That doesn't interest me much. My concern is with the revolution of Modernity, the ceasura being what Ernest Gellner refers to as "The Big Ditch," life on either side of which is more or less incomprehensible to the other. I date the Revolutions in the middle of the 18th century. That's not to say they began at that time but that we can say certainly that then there was a Revolution in Modernity. Yes, Descartes was a revolutionary thinker, and Locke and Hume; but I mean more than a handful of revolutionary thinkers when I refer to Revolution. I refer in large part to the mode of production, the system of distribution, and the concept of legitimate ownership. That means whole Human societies in daily action. Modernity has two revolutionary activities that separate it from all other lifestyles: Modern man understands himself as his own private livestock; and he has a concept of cruelty. No other existence has that as its metaphysical underlay.

Whether we term it anarcho-tyranny, liberal fascism, the tyranny of nice, velvet fascism or Left dhimmi fascism, what remains is the innate need among the vast majority of human beings to rule or be ruled, and often if not mostly, both at the same time, in a never-ending dialectic of sado-masocism. Modernity breaks that pecking-order into individualism and hence individual freedom, which many if not most, hate and destroy at opportunity. there is a hatred of freedom and a fear of the loss of hierarchy that drives many, if not most, into the arms of Velvet fascism in the Modern West.

That's what I'll be exploring in coming installments on "anarcho-tyranny."

truepeers said...

My view of freedom tends to be one of some sort of natural order. I see freedom as being inherent in the being of humanity; in the existence of the individual. The reason I think that is simply for the reason that I am typing this now, or why I reach up to scratch my nose every so often. I can move, therefore the freedom to choose to speak and act must be something that I am born with, and something which is natural to my existence.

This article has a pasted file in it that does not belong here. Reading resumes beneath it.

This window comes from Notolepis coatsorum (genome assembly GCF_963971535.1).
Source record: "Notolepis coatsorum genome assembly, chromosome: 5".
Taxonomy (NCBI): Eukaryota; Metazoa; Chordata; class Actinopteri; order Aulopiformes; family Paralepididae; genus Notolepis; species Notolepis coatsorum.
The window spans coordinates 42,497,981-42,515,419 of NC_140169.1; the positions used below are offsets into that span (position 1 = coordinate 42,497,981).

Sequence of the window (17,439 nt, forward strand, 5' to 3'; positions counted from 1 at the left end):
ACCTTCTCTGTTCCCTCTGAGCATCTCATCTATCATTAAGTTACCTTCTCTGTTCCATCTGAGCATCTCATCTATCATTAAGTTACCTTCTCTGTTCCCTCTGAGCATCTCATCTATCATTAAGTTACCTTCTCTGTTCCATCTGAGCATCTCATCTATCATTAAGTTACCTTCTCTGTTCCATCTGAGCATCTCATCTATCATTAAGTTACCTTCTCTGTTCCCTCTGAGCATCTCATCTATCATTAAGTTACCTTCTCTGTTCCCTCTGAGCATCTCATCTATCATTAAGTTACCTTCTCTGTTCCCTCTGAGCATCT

-Walker, the question I think you need to ask is whether animals have freedom. Yes, of course animals can scratch their noses: but can they develop a consciousness of an intention or desire to scratch their noses? or do they just do it?

If they have a consciousness of intention, then they have the freedom to choose to scratch or not, depending on the circumstances. And if they can learn from others' intentions, then they are truly free.

FWIW, I don't think animals are conscious beings, like us, capable of figuring the intention behind actions.

I don't know if you read academic papers, but if you can get your head around this one, it lays out beautifully this basic difference between humans and our animal cousins.

Only humans, in possession of language, can conceive of their and others' intentions as a deliberate choice. Thus only humans are free. And the condition of our freedom is membership in the community that shares a language. If you look at the few cases of children who have grown up apart from the linguistic community, they are hardly free in the sense you are. They are a bundle of confused instincts with only perhaps a flickering sense of human consciousness.

So I would not speak of integration into society as restricting freedom; I would argue it is the necessary condition for freedom, to the degree that the possibilities of human freedom have developed in one's given society. Ever society has its limits of course. Some are less free than others. But over time, history evolves in the direction of greater degrees of freedom.

truepeers said...

Having said that I would agree with the statement that freedom is inherent in the Being of humanity and in some sense also part of the natural order.

Anonymous said...

I think that the major difference between humanity and animals is that we can make conscious choices. That, and we understand the meaning of freedom.

Or, animals do have freedom like us, although one that is also controlled by the natural order, or the pecking order of the animal kingdom. Animals have other animals over them, which can restrict their freedom as a part of nature. They're a part of a natural order. Whereas humans have no other humans over them, or at least legitimately. Humans have no other human dominion over them, as humans are all on the same playing field, because of their individual nature.

But I'll have to give that paper a look, hopefully sometime tomorrow. I'm already hoping to read Plato's Phaedro as a part of another discussion though, so we shall have to see which comes first :)

Anonymous said...

Dag: looking forward to it :)

Anonymous said...

Further installments that is.